Remember that security is an all-encompassing field. That you use OpenPGP with big keys does not mean that attackers are compelled to attack you only through breaking your key. Breaking through your door and planting a hidden video camera in your apartment are effective and way cheaper ways to spy on you. If your secrets are really interesting enough to warrant attention from bad guys, then they will use physical eavesdropping methods that are known to work, have been used for centuries, and have a moderate cost; bigger RSA keys won't change anything to it.

(On the other hand, using stupendously huge RSA keys may send the signal that you are an unrealistic crackpot, and being classified as "harmless fool" is a good way to evade deep scrutiny. This could work.)

  • Thank you for the information. Some parts remind me of xkcd.com/538 :)
    – Xaqq
    Commented Apr 4, 2014 at 9:09
  • While we don't know for sure historically most attacks on cryptograhic primitives tend to reduce the number of "effective bits of security" rather than breaking them open completely. It stands to reason that you have a better chance if you have more "effective bits of security" to start with. Commented Dec 13, 2015 at 4:17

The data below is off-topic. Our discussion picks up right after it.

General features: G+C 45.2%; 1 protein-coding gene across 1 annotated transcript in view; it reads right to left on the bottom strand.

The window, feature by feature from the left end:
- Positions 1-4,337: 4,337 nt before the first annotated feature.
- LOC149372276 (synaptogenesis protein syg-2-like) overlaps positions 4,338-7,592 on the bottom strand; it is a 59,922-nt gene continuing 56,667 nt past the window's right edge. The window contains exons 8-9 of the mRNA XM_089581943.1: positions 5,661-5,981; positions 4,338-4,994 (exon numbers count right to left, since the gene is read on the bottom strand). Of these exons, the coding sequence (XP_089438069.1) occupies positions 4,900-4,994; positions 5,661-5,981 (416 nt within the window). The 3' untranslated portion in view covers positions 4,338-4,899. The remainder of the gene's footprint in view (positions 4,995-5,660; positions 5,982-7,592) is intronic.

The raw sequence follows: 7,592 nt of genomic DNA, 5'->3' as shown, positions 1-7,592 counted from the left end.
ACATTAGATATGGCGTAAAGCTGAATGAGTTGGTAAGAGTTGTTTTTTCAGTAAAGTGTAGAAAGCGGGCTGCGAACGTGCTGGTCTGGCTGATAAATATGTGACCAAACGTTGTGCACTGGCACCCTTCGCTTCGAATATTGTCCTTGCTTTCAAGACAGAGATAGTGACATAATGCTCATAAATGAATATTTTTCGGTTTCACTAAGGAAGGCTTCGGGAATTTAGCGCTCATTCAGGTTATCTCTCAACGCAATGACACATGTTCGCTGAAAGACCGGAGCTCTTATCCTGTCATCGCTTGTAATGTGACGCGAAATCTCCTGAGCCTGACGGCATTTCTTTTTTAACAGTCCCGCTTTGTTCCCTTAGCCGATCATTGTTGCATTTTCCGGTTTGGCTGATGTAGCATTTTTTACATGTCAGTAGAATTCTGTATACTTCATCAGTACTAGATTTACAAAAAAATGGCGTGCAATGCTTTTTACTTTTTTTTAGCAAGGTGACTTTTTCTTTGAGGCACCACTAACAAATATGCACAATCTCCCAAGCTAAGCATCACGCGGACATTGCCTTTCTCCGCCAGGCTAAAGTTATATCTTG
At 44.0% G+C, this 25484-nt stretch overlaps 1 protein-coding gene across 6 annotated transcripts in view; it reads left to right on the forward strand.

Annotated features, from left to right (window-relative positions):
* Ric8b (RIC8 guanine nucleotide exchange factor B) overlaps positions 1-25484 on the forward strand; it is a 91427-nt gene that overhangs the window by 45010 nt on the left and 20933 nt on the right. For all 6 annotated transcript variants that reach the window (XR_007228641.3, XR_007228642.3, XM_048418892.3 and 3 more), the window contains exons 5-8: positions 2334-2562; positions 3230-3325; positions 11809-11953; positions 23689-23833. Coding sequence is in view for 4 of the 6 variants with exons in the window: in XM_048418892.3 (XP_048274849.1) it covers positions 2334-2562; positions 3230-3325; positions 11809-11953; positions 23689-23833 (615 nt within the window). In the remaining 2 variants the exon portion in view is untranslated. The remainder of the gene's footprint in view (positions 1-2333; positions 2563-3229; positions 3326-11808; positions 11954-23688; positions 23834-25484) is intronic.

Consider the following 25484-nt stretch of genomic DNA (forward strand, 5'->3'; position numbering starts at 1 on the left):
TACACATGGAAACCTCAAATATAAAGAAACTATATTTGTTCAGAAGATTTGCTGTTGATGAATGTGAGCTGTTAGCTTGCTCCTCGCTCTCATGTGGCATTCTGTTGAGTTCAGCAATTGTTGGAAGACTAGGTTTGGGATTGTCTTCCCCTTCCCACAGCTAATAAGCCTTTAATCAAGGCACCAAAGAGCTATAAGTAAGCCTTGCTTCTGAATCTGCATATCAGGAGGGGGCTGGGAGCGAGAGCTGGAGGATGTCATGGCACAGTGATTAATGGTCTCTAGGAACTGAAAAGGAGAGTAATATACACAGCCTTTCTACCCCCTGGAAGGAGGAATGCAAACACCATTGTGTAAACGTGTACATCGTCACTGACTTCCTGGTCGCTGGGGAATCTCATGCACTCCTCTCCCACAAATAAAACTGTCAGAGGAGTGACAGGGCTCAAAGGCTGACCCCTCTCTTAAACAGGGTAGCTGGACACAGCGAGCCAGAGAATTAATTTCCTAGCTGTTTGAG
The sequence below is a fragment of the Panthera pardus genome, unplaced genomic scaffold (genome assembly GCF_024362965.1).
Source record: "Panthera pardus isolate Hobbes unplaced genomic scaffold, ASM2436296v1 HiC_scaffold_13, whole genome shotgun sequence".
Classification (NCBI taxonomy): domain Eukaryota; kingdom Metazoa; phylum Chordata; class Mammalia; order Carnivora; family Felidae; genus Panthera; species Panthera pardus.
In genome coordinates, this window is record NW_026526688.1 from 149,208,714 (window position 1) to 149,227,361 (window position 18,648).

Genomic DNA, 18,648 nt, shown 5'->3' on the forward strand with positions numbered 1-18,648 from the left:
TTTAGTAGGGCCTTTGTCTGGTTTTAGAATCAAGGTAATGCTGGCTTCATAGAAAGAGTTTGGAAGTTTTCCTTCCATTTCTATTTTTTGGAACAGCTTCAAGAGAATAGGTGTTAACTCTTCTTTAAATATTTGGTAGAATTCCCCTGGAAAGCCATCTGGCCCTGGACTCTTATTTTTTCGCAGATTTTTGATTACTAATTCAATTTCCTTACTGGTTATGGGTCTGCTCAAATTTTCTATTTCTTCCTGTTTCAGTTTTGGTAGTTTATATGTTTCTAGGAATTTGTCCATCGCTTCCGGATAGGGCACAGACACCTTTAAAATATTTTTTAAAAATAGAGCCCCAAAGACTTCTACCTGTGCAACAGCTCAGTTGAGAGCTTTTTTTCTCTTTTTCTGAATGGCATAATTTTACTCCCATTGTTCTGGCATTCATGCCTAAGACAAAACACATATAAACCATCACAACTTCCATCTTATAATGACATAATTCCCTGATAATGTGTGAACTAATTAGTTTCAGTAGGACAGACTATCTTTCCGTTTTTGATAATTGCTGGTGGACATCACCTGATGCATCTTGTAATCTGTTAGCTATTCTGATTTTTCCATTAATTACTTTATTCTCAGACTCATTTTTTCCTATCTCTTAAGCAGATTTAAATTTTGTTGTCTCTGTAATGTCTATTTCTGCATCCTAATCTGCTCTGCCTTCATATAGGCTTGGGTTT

I made a 16384-bit master signing key with 4096-bit subkeys using a modified version of GnuPG about a week ago. Then I imported it into a trial version of Symantec Encryption Desktop (formerly PGP Desktop). The key (and all of its subkeys):

  1. will not encrypt, sign, or decrypt anything.
  2. cannot change password.
  3. cannot modify preferences (like encryption, hash, and compression algorithms)

In fact, nothing could be done with the key.

As for using a normal version of GnuPG, some operations will give out-of-memory-esque errors. Keep in mind that having a huge master key might render all of its subkeys useless too in some software.


You must log in to answer this question.

Not the answer you're looking for? Browse other questions tagged .